The HBC Collection

For the past decade, Canada’s History has been highlighting artifacts from the HBC Collection of the Manitoba Museum.

Posted July 15, 2019

Tools and accessories

British trade musket

Musket evokes spiritual side of hunting.

Crooked Knives

Crooked knife blades were some of the earliest trade goods brought to North America from Europe by the Hudson’s Bay Company.

Gun case

Gun cases make it easy to transport rifles and shotguns and to protect the weapons from the elements.

Surgical Tools

HBC post managers working in remote locations were provided with a medical chest that included an assortment of surgical implements.

Trade Axes

Trade axes were an important and highly prized trade good throughout the fur trade era. 

Exploration

Keeping Time with Franklin

This pocket chronometer provides a direct link to the heroic age of Arctic exploration, and its tragic protagonist, Sir John Franklin.

First Nations, Inuit & Metis

Aboriginal Archery Set

Bows and arrows were one form of hunting implement.

Anishinabe Cradleboard

This object, called a tikanagan, likely once carried a heartily crying baby. It was designed to keep infants warm and safe and to make them easy to carry about.

Bandolier Bag

Tales and Treasures from the rich legacy of the Hudson’s Bay Company

Bark Shredders

Northwest Coast Indigenous peoples used various styles of bark shredders to soften cedar bark into fibrous layers.

Birchbark Canoe Model

A canoe model made by an Anishinabe man.

Caribou Comfort

This Iglulik Inuit-made qulittuq (man’s parka) was produced in the early twentieth-century from thick caribou skins to withstand the cold winters.

Chilkat Blanket

Chilkat blankets are one of the best examples of the Northwest Coast’s exceptional weaving industry.

Cree Bag & Horn

Both Indigenous and European traders would carry these commonly used firearm accessories.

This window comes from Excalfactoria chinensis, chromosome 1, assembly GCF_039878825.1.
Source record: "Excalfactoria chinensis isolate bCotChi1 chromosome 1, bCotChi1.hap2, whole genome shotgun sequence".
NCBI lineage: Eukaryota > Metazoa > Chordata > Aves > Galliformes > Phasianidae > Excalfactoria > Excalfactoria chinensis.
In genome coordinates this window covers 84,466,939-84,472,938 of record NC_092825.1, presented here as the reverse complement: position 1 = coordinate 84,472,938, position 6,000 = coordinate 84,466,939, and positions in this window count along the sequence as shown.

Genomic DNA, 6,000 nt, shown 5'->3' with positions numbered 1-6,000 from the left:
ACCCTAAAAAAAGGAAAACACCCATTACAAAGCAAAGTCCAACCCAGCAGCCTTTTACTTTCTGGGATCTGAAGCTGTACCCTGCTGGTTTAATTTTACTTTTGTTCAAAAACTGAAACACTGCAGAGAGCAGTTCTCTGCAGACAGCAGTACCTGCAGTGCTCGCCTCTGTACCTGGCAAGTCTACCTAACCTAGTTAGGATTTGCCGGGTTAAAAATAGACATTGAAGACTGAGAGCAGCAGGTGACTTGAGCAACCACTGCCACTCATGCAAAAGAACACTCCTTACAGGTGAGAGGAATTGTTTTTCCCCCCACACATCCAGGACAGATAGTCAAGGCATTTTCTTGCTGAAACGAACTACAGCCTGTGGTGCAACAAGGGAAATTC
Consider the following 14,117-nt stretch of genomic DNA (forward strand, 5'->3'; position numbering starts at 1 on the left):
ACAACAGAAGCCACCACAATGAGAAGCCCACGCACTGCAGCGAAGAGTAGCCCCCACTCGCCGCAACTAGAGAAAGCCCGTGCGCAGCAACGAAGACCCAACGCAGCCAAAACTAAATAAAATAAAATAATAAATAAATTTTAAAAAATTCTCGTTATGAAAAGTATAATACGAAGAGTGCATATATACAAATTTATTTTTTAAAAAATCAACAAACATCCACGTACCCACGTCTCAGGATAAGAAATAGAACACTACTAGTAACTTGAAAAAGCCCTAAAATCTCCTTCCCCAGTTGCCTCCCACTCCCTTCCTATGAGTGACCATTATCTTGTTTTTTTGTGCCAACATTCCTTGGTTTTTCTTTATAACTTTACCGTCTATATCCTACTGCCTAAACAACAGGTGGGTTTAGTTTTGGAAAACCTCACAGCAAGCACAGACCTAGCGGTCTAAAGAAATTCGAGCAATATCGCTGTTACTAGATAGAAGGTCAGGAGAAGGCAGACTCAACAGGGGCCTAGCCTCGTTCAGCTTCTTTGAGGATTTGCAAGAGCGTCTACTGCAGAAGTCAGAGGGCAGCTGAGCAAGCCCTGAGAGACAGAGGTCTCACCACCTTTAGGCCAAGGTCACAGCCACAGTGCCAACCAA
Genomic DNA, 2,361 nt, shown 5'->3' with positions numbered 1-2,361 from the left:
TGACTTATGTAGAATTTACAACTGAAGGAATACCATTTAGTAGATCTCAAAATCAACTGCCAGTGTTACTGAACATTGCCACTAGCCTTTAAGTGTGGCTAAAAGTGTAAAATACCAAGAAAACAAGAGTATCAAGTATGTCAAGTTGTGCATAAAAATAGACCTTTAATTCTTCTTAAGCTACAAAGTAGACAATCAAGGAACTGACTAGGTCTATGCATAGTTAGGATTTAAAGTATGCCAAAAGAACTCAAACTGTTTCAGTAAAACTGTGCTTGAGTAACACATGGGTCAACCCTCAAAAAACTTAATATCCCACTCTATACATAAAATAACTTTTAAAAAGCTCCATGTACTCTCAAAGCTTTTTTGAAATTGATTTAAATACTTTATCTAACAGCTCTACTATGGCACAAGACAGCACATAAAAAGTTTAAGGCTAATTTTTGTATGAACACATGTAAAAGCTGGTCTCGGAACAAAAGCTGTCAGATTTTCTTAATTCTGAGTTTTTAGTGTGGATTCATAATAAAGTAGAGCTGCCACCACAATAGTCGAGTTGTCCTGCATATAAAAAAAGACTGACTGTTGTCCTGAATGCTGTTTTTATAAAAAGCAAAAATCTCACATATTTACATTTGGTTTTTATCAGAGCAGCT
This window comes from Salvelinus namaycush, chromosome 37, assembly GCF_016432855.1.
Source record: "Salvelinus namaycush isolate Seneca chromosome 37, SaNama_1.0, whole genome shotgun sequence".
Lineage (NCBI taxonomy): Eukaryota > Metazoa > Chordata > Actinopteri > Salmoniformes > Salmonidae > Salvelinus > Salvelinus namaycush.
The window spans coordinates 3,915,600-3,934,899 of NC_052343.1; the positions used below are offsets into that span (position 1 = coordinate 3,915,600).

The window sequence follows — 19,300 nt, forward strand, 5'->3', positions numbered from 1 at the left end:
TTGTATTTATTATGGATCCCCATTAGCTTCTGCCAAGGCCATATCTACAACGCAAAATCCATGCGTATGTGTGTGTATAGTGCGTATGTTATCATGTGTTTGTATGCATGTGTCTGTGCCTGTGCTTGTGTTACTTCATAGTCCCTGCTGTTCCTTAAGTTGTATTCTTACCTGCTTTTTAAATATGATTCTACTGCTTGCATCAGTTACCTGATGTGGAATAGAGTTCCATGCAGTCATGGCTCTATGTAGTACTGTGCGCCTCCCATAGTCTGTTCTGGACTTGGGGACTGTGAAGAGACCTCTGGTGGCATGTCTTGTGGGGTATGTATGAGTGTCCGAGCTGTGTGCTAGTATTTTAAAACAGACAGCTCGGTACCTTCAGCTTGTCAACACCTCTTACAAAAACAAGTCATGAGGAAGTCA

Cree Moccasin

Hudson’s Bay Company employee George Simpson McTavish Jr., the son of a Scottish fur trader, brought back a pair of moccasins from Fort Churchill around 1887.

Cribbage Board

Cribbage was a popular game amongst early explorers and whalers.

Dene Dress

An example of early twentieth-century fashion in a moose-skin dress.

Dog Blanket

Dog blankets, sometimes called tuppies, were intended for show, not for warmth or protection.

Eider Duck Parka

The Inuit of southeastern Hudson Bay have been harvesting eiderdown for generations. 

Embroidered Pad Saddle

These saddles were made by women, and Métis women have been credited with exceptional expertise in their creation.

Graceful Weapon

Employed in the hunting and trapping of birds, this Inuit weapon was an elegant form of slingshot used during the early twentieth century.

Indispensable Ulu

The ulu was a must-have for every woman. This one was made in the early twentieth century in the area of Port Harrison, Quebec.

Inuit Snow Goggles

Snow goggles were designed to reduce the amount of sunlight reflecting off the snow, preventing snow blindness when outdoors.

Inuit Art

The sculptor Akeeaktashook is believed to be the artist of this piece entitled Inuk Fishing.

Inuit Raincoat

Gut-skin raincoats are one of many examples of how indigenous peoples used all parts of the animals they hunted.

Inuit Child's Parka

Parkas like this early 1940s coat, made by the Kimmirut Inuit, are quite rare.

Mushing Machine

For thousands of years, the Inuit used dogsleds to cross the harsh northern terrain. The sleds became a symbol of northern life.

Métis frock coat

This early 1820s hide coat is associated with the Métis culture from the Red River settlement area.

Pipe Tomahawk

Believed to have been developed by a blacksmith from England, this dual-purpose invention was highly valued by Aboriginal traders.